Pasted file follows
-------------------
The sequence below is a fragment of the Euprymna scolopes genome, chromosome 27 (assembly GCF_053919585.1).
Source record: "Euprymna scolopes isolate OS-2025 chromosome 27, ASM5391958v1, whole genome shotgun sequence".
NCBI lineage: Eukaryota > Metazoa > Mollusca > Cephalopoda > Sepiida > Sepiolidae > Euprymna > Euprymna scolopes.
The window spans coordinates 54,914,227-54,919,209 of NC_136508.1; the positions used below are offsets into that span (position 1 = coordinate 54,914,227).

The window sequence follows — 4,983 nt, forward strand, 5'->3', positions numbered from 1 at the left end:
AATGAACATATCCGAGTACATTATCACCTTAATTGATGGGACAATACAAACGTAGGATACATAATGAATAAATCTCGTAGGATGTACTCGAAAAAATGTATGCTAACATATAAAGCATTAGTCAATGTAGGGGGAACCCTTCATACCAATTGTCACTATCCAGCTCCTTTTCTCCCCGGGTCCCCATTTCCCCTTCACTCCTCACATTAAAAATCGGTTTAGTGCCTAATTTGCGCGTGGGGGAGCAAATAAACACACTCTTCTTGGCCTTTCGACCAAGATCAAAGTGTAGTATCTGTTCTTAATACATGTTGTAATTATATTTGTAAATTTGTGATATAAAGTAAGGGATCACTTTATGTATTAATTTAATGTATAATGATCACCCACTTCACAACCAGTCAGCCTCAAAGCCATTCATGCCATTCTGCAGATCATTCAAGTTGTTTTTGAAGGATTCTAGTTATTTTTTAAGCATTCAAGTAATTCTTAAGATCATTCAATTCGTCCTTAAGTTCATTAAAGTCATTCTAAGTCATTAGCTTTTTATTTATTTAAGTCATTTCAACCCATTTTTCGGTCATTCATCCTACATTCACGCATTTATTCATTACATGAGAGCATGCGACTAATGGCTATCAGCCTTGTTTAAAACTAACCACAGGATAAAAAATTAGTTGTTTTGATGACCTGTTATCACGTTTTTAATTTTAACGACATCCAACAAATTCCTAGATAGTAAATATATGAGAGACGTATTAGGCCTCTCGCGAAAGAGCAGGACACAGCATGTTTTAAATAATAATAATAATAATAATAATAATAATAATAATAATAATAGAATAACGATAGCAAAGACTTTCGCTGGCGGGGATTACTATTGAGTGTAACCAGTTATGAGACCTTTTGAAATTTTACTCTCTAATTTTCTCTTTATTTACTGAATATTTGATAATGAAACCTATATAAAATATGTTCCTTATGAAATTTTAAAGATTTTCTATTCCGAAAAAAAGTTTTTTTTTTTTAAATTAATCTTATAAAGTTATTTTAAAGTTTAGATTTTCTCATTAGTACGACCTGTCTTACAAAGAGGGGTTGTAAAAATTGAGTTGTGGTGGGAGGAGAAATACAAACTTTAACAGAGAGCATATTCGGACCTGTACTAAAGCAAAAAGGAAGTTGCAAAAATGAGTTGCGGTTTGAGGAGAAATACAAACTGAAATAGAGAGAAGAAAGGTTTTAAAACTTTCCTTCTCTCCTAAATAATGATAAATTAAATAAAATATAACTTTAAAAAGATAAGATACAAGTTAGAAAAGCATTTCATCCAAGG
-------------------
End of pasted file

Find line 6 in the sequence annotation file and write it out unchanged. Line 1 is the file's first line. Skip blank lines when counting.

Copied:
AATGAACATATCCGAGTACATTATCACCTTAATTGATGGGACAATACAAACGTAGGATACATAATGAATAAATCTCGTAGGATGTACTCGAAAAAATGTATGCTAACATATAAAGCATTAGTCAATGTAGGGGGAACCCTTCATACCAATTGTCACTATCCAGCTCCTTTTCTCCCCGGGTCCCCATTTCCCCTTCACTCCTCACATTAAAAATCGGTTTAGTGCCTAATTTGCGCGTGGGGGAGCAAATAAACACACTCTTCTTGGCCTTTCGACCAAGATCAAAGTGTAGTATCTGTTCTTAATACATGTTGTAATTATATTTGTAAATTTGTGATATAAAGTAAGGGATCACTTTATGTATTAATTTAATGTATAATGATCACCCACTTCACAACCAGTCAGCCTCAAAGCCATTCATGCCATTCTGCAGATCATTCAAGTTGTTTTTGAAGGATTCTAGTTATTTTTTAAGCATTCAAGTAATTCTTAAGATCATTCAATTCGTCCTTAAGTTCATTAAAGTCATTCTAAGTCATTAGCTTTTTATTTATTTAAGTCATTTCAACCCATTTTTCGGTCATTCATCCTACATTCACGCATTTATTCATTACATGAGAGCATGCGACTAATGGCTATCAGCCTTGTTTAAAACTAACCACAGGATAAAAAATTAGTTGTTTTGATGACCTGTTATCACGTTTTTAATTTTAACGACATCCAACAAATTCCTAGATAGTAAATATATGAGAGACGTATTAGGCCTCTCGCGAAAGAGCAGGACACAGCATGTTTTAAATAATAATAATAATAATAATAATAATAATAATAATAATAATAGAATAACGATAGCAAAGACTTTCGCTGGCGGGGATTACTATTGAGTGTAACCAGTTATGAGACCTTTTGAAATTTTACTCTCTAATTTTCTCTTTATTTACTGAATATTTGATAATGAAACCTATATAAAATATGTTCCTTATGAAATTTTAAAGATTTTCTATTCCGAAAAAAAGTTTTTTTTTTTTAAATTAATCTTATAAAGTTATTTTAAAGTTTAGATTTTCTCATTAGTACGACCTGTCTTACAAAGAGGGGTTGTAAAAATTGAGTTGTGGTGGGAGGAGAAATACAAACTTTAACAGAGAGCATATTCGGACCTGTACTAAAGCAAAAAGGAAGTTGCAAAAATGAGTTGCGGTTTGAGGAGAAATACAAACTGAAATAGAGAGAAGAAAGGTTTTAAAACTTTCCTTCTCTCCTAAATAATGATAAATTAAATAAAATATAACTTTAAAAAGATAAGATACAAGTTAGAAAAGCATTTCATCCAAGG